Sure, Canadians are responsible for Celine Dion, Jim Carrey, and hockey, but they've also given us some of the best animation of the past 15 years. While the U.S. wastes ink on Treasure Planet and The Prince of Egypt, our northern neighbors have been making animated films that people actually want to see. Animania 2003!, the collection of Canadian animation screening this weekend at the Cinematheque, includes four features, the highlight of which is A Decade of Canadian Animation. It's a stunning 10 years of funny, sad, and brilliant films. Below, a survey of this year's program.
Hy Hirsh and the Fifties: Jazz and Abstraction in Beat Era Film -- You know those seemingly to-the-beat, multicolored ambiance visuals that bounce around your computer's CD player when music is playing? Hirsh got there first, constructing a series of short formless films that spin, bop, and weave to jazz soundtracks. It's mesmerizing, potentially eye-straining stuff. (7 p.m. Thursday and Friday)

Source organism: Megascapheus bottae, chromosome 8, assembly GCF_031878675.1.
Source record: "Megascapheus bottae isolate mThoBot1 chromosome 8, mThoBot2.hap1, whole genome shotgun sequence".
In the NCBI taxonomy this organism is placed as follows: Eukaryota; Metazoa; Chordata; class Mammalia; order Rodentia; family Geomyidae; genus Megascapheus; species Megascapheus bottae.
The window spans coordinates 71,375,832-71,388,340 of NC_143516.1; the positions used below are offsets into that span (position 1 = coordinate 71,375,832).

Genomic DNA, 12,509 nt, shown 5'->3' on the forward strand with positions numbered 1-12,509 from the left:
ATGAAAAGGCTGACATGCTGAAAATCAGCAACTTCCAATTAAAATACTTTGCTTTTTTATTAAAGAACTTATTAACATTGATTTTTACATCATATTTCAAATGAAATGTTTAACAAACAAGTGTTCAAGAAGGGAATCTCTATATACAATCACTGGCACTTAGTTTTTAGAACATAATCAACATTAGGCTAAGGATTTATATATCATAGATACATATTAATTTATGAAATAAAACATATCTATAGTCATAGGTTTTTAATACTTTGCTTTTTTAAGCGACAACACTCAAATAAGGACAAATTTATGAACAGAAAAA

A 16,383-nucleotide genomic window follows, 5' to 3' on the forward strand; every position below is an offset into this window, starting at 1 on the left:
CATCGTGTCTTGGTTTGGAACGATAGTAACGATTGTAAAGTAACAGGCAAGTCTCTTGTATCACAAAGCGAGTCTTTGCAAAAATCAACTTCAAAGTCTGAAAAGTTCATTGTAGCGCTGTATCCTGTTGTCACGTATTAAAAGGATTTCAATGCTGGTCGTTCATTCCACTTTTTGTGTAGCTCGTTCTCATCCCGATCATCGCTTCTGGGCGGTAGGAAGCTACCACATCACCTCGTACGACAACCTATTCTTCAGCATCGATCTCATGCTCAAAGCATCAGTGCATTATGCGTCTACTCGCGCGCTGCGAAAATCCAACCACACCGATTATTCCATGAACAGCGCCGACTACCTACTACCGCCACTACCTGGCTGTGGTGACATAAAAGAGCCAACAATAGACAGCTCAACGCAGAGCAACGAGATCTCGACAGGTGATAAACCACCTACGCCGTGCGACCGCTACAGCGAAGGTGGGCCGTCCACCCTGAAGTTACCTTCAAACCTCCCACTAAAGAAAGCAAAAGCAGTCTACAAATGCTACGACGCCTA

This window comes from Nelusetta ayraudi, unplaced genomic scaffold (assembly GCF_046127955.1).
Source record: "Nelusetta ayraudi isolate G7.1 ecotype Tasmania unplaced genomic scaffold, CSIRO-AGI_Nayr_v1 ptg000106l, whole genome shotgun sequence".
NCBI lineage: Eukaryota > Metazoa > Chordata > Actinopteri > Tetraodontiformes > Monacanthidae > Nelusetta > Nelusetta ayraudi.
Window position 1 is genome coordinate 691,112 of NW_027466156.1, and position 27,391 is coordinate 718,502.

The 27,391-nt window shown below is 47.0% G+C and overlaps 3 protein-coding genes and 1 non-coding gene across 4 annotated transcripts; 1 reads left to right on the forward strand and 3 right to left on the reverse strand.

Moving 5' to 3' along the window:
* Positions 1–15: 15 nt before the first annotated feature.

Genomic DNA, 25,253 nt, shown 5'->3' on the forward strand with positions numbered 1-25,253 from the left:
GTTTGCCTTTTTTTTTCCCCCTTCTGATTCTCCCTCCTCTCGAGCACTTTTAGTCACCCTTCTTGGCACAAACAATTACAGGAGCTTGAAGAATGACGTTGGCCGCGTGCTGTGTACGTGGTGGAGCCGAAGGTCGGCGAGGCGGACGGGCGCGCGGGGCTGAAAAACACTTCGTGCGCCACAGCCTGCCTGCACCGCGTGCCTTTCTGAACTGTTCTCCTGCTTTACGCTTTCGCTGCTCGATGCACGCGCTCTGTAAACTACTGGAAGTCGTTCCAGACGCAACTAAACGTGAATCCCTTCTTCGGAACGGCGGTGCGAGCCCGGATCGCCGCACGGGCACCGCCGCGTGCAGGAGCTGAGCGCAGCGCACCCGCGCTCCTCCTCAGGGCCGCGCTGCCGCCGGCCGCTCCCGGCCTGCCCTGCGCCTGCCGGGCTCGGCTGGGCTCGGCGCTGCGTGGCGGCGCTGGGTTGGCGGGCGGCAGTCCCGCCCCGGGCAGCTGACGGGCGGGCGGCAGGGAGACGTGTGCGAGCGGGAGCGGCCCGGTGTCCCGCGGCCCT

Fritz the Cat -- Ralph Bakshi's 1972 groundbreaking work, slapped with an X rating upon its release, features a filth-spewing feline that indulges in the era's sex, drugs, and rock and roll. It's based on Robert Crumb's underground comic, but is weighted a bit by Bakshi's cranky cynicism. (8:45 p.m. Thursday, 10:15 p.m. Saturday)
A Decade of Canadian Animation -- Nine films touch on humor ("Bob's Birthday"), history ("The Boy Who Saw an Iceberg"), prehistory ("How Dinosaurs Learned to Fly"), death ("When the Day Breaks"), and Leonard Cohen ("I'm Your Man"). It's a virtual tour of life from the National Film Board of Canada. Don't miss this one. (8:40 p.m. Friday, 6:45 p.m. Saturday)
*Corpus Callosum -- Michael Snow blurs the line between reality and animation in this film from last year. Shot on digital video and altered to the point where the inanimate becomes animate, *Corpus Callosum is a heady brain snack. (10:15 p.m. Friday, 8:25 p.m. Saturday)